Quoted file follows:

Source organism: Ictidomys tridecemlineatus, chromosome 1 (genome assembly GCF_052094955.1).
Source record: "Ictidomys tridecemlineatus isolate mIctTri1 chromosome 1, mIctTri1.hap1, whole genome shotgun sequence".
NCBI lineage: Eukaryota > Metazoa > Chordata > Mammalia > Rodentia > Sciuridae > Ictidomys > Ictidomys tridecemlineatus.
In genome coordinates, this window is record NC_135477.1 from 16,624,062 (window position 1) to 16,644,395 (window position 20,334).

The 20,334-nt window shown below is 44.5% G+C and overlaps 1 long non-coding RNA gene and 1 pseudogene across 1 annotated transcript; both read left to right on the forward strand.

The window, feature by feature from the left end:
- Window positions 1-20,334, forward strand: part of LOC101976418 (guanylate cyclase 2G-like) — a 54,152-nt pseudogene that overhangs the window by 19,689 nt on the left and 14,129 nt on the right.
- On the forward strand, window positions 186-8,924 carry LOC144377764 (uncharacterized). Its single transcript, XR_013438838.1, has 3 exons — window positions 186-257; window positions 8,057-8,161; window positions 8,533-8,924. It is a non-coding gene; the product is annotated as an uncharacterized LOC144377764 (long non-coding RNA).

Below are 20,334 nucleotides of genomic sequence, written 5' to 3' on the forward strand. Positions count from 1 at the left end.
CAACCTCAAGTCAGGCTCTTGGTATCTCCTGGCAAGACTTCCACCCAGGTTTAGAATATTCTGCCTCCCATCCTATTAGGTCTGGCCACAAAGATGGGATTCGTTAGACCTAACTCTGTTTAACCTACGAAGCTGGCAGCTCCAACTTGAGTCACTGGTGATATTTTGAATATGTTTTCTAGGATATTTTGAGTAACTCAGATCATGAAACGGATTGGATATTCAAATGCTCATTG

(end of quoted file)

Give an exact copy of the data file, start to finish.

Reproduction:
Source organism: Ictidomys tridecemlineatus, chromosome 1 (genome assembly GCF_052094955.1).
Source record: "Ictidomys tridecemlineatus isolate mIctTri1 chromosome 1, mIctTri1.hap1, whole genome shotgun sequence".
NCBI lineage: Eukaryota > Metazoa > Chordata > Mammalia > Rodentia > Sciuridae > Ictidomys > Ictidomys tridecemlineatus.
In genome coordinates, this window is record NC_135477.1 from 16,624,062 (window position 1) to 16,644,395 (window position 20,334).

The 20,334-nt window shown below is 44.5% G+C and overlaps 1 long non-coding RNA gene and 1 pseudogene across 1 annotated transcript; both read left to right on the forward strand.

The window, feature by feature from the left end:
- Window positions 1-20,334, forward strand: part of LOC101976418 (guanylate cyclase 2G-like) — a 54,152-nt pseudogene that overhangs the window by 19,689 nt on the left and 14,129 nt on the right.
- On the forward strand, window positions 186-8,924 carry LOC144377764 (uncharacterized). Its single transcript, XR_013438838.1, has 3 exons — window positions 186-257; window positions 8,057-8,161; window positions 8,533-8,924. It is a non-coding gene; the product is annotated as an uncharacterized LOC144377764 (long non-coding RNA).

Below are 20,334 nucleotides of genomic sequence, written 5' to 3' on the forward strand. Positions count from 1 at the left end.
CAACCTCAAGTCAGGCTCTTGGTATCTCCTGGCAAGACTTCCACCCAGGTTTAGAATATTCTGCCTCCCATCCTATTAGGTCTGGCCACAAAGATGGGATTCGTTAGACCTAACTCTGTTTAACCTACGAAGCTGGCAGCTCCAACTTGAGTCACTGGTGATATTTTGAATATGTTTTCTAGGATATTTTGAGTAACTCAGATCATGAAACGGATTGGATATTCAAATGCTCATTG